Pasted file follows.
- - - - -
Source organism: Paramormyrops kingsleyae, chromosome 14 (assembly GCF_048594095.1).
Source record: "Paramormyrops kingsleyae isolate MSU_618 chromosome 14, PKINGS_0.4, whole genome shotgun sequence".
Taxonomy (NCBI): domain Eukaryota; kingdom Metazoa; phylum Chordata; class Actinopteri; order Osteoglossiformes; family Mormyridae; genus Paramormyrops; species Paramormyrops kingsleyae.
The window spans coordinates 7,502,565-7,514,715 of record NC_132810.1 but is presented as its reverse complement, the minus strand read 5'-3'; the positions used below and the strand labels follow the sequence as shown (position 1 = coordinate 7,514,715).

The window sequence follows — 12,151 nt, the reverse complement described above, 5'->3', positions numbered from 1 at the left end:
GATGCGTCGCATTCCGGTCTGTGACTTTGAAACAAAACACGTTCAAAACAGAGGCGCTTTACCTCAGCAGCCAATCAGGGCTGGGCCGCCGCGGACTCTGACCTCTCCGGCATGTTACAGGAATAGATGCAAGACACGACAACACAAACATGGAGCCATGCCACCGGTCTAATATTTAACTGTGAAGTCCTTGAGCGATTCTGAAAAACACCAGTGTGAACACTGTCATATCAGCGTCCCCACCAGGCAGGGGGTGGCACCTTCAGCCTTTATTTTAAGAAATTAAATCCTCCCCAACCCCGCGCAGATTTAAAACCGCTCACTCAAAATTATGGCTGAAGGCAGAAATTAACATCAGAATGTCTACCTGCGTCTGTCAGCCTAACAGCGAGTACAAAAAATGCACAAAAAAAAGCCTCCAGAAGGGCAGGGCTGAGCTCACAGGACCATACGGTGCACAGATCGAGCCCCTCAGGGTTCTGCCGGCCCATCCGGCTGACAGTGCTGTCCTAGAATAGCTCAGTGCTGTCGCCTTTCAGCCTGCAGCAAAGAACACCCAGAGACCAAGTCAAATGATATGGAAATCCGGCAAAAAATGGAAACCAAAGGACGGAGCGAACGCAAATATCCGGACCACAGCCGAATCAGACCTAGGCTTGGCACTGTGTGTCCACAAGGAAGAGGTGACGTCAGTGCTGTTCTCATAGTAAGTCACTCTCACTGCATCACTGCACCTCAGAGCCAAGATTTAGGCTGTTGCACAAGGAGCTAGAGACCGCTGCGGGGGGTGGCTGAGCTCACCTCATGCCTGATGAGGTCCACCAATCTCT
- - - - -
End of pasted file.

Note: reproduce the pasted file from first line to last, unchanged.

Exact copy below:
Source organism: Paramormyrops kingsleyae, chromosome 14 (assembly GCF_048594095.1).
Source record: "Paramormyrops kingsleyae isolate MSU_618 chromosome 14, PKINGS_0.4, whole genome shotgun sequence".
Taxonomy (NCBI): domain Eukaryota; kingdom Metazoa; phylum Chordata; class Actinopteri; order Osteoglossiformes; family Mormyridae; genus Paramormyrops; species Paramormyrops kingsleyae.
The window spans coordinates 7,502,565-7,514,715 of record NC_132810.1 but is presented as its reverse complement, the minus strand read 5'-3'; the positions used below and the strand labels follow the sequence as shown (position 1 = coordinate 7,514,715).

The window sequence follows — 12,151 nt, the reverse complement described above, 5'->3', positions numbered from 1 at the left end:
GATGCGTCGCATTCCGGTCTGTGACTTTGAAACAAAACACGTTCAAAACAGAGGCGCTTTACCTCAGCAGCCAATCAGGGCTGGGCCGCCGCGGACTCTGACCTCTCCGGCATGTTACAGGAATAGATGCAAGACACGACAACACAAACATGGAGCCATGCCACCGGTCTAATATTTAACTGTGAAGTCCTTGAGCGATTCTGAAAAACACCAGTGTGAACACTGTCATATCAGCGTCCCCACCAGGCAGGGGGTGGCACCTTCAGCCTTTATTTTAAGAAATTAAATCCTCCCCAACCCCGCGCAGATTTAAAACCGCTCACTCAAAATTATGGCTGAAGGCAGAAATTAACATCAGAATGTCTACCTGCGTCTGTCAGCCTAACAGCGAGTACAAAAAATGCACAAAAAAAAGCCTCCAGAAGGGCAGGGCTGAGCTCACAGGACCATACGGTGCACAGATCGAGCCCCTCAGGGTTCTGCCGGCCCATCCGGCTGACAGTGCTGTCCTAGAATAGCTCAGTGCTGTCGCCTTTCAGCCTGCAGCAAAGAACACCCAGAGACCAAGTCAAATGATATGGAAATCCGGCAAAAAATGGAAACCAAAGGACGGAGCGAACGCAAATATCCGGACCACAGCCGAATCAGACCTAGGCTTGGCACTGTGTGTCCACAAGGAAGAGGTGACGTCAGTGCTGTTCTCATAGTAAGTCACTCTCACTGCATCACTGCACCTCAGAGCCAAGATTTAGGCTGTTGCACAAGGAGCTAGAGACCGCTGCGGGGGGTGGCTGAGCTCACCTCATGCCTGATGAGGTCCACCAATCTCT